Let’s get some facts out on the table about the Bible. The Bible is composed of some 66 separate documents that were written approximately between the years of 1500 BC to AD 100 in two primary languages (Hebrew and Greek), and produced in cultures and historical contexts that are radically different from ours.
All of these elements make it difficult to interpret the biblical texts correctly: 1) the fact that we are dealing with many documents written by many different authors, 2) the fact that these documents were written in foreign and ancient languages, 3) the fact that the cultures that produced these documents are very different from ours, and 4) the fact that we are far removed from the historical contexts of these documents.
If a Christian wanted to overcome all of these obstacles to understand the Bible, what disciplines must she master? Christian philosopher Tom Howe puts the question this way:
Does this imply that in order to understand God’s Word one must be competent in the biblical languages, in Hebrew and Greek culture and customs, in the history of nations and people who have interacted with Israel and the church; that the interpreter must be a competent philosopher of history, philosopher of language, philosopher of science, metaphysician as well as an accomplished theologian?
Howe’s answer to the question is both “yes” and “no.” First, let’s look at the sense in which the answer is “no.” Howe answers:
If by “to understand the Bible” one means the capacity to grasp and receive the message of salvation through Christ which is the aim of the Word of God, then the answer is emphatically, No! The nature of man, having been created in the image of God as a rational creature, seems to be a sufficient prerequisite to hear, understand, and receive the message of salvation through Christ.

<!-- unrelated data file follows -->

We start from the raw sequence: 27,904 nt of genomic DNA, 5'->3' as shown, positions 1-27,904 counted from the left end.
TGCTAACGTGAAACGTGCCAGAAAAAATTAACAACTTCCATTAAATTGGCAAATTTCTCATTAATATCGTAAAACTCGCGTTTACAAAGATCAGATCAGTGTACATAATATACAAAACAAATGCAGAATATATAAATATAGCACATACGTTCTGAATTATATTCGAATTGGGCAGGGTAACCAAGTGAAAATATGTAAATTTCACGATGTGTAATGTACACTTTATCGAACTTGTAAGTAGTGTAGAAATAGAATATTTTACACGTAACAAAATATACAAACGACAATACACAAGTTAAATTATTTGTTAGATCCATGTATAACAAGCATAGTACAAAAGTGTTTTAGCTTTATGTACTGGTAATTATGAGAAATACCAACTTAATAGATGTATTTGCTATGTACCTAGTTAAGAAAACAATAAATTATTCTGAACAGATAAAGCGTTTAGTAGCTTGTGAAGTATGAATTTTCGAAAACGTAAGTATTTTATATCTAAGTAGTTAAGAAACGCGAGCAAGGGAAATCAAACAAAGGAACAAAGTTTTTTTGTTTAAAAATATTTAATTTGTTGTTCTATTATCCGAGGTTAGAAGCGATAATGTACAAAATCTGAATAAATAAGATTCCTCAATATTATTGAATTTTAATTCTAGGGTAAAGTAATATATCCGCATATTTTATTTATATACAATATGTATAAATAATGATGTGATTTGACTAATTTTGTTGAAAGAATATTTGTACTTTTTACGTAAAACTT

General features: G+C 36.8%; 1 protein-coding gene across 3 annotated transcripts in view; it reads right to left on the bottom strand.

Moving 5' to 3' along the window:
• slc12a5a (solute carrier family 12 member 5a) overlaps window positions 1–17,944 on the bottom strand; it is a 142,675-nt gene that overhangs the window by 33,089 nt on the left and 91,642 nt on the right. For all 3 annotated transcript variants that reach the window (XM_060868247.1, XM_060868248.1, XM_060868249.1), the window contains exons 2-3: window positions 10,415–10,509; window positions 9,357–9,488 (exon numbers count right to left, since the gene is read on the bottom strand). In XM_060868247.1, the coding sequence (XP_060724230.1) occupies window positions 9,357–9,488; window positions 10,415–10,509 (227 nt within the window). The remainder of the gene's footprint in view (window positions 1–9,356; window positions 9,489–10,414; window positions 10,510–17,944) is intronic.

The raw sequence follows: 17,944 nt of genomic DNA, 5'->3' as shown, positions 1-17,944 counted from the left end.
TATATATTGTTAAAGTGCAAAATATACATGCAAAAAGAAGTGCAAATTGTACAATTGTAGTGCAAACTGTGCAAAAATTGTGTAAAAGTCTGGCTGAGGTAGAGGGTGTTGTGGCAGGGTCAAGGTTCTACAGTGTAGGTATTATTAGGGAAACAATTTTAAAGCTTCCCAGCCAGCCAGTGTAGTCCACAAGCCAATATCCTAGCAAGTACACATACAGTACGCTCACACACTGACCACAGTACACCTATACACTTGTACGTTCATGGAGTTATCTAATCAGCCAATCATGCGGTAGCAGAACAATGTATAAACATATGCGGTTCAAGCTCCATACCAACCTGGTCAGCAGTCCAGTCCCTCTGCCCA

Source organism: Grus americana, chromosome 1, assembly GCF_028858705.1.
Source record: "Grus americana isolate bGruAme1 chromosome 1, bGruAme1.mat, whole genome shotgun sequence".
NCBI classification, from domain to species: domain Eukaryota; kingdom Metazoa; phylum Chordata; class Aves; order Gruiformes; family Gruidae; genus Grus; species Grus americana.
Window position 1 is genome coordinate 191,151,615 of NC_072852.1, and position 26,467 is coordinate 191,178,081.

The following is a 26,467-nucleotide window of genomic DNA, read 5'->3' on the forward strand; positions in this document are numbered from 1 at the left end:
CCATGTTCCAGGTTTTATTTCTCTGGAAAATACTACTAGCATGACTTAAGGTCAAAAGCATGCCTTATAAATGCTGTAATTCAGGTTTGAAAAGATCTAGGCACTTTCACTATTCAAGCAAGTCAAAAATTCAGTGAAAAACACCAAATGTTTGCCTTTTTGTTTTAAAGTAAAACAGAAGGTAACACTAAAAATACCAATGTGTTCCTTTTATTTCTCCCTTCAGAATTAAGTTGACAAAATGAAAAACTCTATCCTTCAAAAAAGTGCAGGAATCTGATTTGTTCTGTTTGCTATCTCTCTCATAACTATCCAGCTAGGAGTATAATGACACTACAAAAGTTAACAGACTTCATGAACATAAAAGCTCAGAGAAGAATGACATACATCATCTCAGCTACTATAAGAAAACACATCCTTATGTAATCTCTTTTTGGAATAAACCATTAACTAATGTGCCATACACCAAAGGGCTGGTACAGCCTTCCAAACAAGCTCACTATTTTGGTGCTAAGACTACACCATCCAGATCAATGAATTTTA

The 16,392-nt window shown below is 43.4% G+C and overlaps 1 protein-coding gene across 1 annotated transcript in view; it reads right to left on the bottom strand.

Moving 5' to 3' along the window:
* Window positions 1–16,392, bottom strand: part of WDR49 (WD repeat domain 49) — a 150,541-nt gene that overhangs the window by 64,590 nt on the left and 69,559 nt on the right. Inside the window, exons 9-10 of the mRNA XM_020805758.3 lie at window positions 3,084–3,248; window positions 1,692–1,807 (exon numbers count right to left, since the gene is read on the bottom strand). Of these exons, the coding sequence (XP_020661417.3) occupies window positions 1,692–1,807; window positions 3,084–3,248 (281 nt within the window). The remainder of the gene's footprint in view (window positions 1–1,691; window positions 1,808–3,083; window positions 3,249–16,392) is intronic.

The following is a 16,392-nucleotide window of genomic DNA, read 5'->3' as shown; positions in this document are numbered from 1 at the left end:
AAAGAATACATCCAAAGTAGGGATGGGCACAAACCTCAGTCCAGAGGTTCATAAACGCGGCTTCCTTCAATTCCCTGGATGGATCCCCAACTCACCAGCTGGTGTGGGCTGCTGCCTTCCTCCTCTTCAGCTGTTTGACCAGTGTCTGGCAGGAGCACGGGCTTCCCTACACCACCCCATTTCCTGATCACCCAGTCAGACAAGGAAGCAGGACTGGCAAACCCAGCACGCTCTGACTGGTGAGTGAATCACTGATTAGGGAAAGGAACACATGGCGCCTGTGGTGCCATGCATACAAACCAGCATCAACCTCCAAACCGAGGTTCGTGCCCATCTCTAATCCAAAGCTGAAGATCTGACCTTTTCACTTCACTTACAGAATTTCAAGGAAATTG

This is an incredibly important point. Howe is saying that the message of salvation through Christ is understandable to any human being because we are made in the image of God as rational creatures. Thus no training is necessary to understand the central thrust of the Bible. The Bible is perspicuous, or clear, according to Francis Turretin, “in things necessary to salvation [so] that they can be understood by believers without the external help of oral tradition or ecclesiastical authority.”
What about the rest of the Bible that is not so clear? Howe mentions that even the Apostle Peter claims that some things that the Apostle Paul wrote were hard to understand (2 Pet 3:15-16). If a person wants to immerse themselves in all of Scripture, not just the clear parts, they are going to need to be equipped. Howe argues that
the interpreter needs to apply all the skill and training that he or she can bring to the task. We not only strive correctly to interpret God’s Word, but to endeavor accurately to proclaim it to those desiring to hear and to defend it against those who would, in our view, corrupt it. To this end, the interpreter must endeavor to become equipped in many different areas of knowledge all of which relate to the task of interpretation.
This, my friends, is why we rely so heavily on the scholars who immerse themselves in Hebrew and Greek, who become experts on ancient history, who soak up all of the cultural information they can relevant to the biblical texts, who become adept philosophers. These scholars provide us with English translations of the Bible, with commentaries chock full of historical context and language notes, with dictionaries that illuminate ancient culture.
If you want to correctly interpret all of Scripture, you need training. For those of you who have neither the ability nor the desire for that training, God has made clear those parts necessary for salvation, and for that we are eternally thankful!